University of Chicago economist Gary Becker recently spoke that The Chicago Council on Global Affairs, addressing what he says it will take to keep “the American Dream” alive.
But one idea raised a few eyebrows: paying parents based on their child’s performance in school.
In doing so, a major barrier to a student’s academic success – a financially-unstable homelife – would be alleviated.
“Mexico has a system … (that) gives the parents of kids enrolled in elementary school and some in high school a monthly voucher conditional on the fact that the kid has to attend school regularly and has to do pretty well,” Becker said. “In addition, there are some health aspects. The evaluation of these programs that have been made, and there have been a lot, have shown that the parents that are in the program, their kids do better.”
Harvard University economist and MacArthur “genius grant” winner Roland Fryer has carried out one well-designed study in this regard, experimenting with $6.3 million in incentives for about 38,000 kids in four U.S. cities.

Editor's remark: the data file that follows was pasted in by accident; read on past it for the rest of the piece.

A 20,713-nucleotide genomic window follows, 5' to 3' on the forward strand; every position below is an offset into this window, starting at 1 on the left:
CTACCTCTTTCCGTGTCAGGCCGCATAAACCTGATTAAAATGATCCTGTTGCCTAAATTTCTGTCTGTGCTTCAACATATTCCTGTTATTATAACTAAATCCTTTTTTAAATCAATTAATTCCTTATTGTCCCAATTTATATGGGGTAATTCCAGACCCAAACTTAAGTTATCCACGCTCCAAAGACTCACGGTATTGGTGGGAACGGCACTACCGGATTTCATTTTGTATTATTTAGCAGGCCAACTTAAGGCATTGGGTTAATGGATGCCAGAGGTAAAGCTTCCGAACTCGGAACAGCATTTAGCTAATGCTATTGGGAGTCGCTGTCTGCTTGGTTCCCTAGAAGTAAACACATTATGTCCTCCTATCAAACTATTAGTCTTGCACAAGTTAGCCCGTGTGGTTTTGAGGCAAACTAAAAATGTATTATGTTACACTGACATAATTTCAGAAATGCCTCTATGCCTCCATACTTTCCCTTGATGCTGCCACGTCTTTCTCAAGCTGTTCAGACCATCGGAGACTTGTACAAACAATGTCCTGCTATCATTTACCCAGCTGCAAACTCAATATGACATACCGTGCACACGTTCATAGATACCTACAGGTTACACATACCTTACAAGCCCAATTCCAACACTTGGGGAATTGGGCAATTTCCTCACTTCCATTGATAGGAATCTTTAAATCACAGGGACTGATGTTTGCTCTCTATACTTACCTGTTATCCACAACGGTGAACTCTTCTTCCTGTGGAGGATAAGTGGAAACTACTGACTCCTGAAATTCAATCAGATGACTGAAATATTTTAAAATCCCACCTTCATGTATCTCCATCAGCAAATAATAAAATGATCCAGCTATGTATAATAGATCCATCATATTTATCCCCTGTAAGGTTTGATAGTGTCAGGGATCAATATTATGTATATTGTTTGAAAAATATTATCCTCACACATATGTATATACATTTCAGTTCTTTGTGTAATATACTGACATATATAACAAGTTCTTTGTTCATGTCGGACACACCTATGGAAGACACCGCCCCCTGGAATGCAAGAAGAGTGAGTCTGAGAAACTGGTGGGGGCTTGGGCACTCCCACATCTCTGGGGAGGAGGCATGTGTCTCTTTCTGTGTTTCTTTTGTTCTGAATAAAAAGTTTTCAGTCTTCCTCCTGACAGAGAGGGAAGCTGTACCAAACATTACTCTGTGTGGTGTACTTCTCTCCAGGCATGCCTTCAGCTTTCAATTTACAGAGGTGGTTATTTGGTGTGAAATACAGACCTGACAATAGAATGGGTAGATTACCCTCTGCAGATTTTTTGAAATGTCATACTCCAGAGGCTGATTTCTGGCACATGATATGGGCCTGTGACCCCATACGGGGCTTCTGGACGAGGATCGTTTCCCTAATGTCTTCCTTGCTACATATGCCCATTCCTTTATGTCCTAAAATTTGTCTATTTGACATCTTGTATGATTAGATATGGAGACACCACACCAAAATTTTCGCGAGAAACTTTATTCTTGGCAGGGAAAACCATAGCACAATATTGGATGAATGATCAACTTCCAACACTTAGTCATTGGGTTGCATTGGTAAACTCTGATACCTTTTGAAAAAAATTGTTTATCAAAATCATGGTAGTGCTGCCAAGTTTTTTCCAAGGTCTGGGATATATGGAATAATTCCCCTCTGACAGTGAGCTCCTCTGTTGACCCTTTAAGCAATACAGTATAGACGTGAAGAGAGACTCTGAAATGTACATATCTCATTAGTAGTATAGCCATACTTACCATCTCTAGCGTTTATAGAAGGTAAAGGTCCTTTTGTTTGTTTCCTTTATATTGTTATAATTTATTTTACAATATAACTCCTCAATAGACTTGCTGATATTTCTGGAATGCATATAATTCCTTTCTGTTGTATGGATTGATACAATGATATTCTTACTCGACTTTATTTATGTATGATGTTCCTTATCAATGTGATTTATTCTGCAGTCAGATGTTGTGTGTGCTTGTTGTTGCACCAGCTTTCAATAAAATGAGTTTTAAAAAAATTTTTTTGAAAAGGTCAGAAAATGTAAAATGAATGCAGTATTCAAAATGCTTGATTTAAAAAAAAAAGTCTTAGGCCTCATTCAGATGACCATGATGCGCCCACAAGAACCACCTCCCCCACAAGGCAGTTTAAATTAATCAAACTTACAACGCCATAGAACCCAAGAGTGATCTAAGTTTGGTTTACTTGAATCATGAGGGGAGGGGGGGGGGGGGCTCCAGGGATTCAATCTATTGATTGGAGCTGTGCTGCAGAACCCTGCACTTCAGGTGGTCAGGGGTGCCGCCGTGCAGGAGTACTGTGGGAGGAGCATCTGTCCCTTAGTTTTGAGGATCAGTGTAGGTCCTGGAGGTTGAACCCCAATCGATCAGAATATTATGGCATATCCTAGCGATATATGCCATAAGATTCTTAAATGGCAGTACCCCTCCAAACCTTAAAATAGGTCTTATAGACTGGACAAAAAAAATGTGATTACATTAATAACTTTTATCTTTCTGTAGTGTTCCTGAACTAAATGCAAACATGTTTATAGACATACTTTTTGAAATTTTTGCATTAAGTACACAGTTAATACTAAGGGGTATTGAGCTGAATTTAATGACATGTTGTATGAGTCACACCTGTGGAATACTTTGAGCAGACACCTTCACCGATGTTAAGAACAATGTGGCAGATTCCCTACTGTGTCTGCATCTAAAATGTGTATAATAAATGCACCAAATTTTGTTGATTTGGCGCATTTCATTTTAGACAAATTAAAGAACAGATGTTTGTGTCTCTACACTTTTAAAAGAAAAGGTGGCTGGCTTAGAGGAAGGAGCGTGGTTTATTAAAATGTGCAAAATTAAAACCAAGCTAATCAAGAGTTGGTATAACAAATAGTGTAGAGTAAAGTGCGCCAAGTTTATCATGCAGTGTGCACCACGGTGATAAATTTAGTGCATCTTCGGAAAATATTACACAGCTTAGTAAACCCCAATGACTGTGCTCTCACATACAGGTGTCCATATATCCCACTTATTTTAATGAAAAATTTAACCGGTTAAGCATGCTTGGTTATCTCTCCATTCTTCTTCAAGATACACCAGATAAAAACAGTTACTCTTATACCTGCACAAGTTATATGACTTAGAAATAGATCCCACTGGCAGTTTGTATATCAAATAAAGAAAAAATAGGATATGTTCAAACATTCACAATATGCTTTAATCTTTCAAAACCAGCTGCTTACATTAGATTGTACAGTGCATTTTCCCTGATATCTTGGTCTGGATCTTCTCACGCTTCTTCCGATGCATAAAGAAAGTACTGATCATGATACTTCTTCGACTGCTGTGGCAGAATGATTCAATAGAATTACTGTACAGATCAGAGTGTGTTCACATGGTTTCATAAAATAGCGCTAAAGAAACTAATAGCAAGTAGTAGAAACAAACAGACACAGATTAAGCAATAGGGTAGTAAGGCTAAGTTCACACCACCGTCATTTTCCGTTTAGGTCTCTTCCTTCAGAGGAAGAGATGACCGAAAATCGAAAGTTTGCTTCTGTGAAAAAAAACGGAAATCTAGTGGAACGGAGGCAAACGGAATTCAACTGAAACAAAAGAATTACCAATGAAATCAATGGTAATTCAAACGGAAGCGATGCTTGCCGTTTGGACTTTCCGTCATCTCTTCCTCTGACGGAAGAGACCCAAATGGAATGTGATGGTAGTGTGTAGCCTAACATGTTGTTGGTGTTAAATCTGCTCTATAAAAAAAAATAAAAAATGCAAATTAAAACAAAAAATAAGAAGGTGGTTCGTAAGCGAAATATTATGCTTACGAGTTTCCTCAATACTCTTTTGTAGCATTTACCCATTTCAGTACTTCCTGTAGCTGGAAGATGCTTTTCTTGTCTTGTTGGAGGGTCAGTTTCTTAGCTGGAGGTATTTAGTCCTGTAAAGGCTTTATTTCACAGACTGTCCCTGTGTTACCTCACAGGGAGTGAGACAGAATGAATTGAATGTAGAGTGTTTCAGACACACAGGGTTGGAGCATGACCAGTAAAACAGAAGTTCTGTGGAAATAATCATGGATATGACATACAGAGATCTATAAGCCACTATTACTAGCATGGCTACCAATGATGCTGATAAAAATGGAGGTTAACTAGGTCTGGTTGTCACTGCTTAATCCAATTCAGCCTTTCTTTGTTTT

Fryer’s results, published in 2010, were mixed. Paying for higher test scores in New York failed. Paying for higher grades in Chicago resulted in improved grades and attendance but didn’t improve standardized test scores. Rewarding better behavior, such as improved attendance and no fighting, in Washington, D.C., generated a modest improvement in test scores. And success was found in Dallas, where students were paid $2 for every book they could prove they read. Reading scores rose.
Thoughts on Becker’s ideas?
Is paying parents for their child’s academic performance and behavior worth a try?
Sound off below!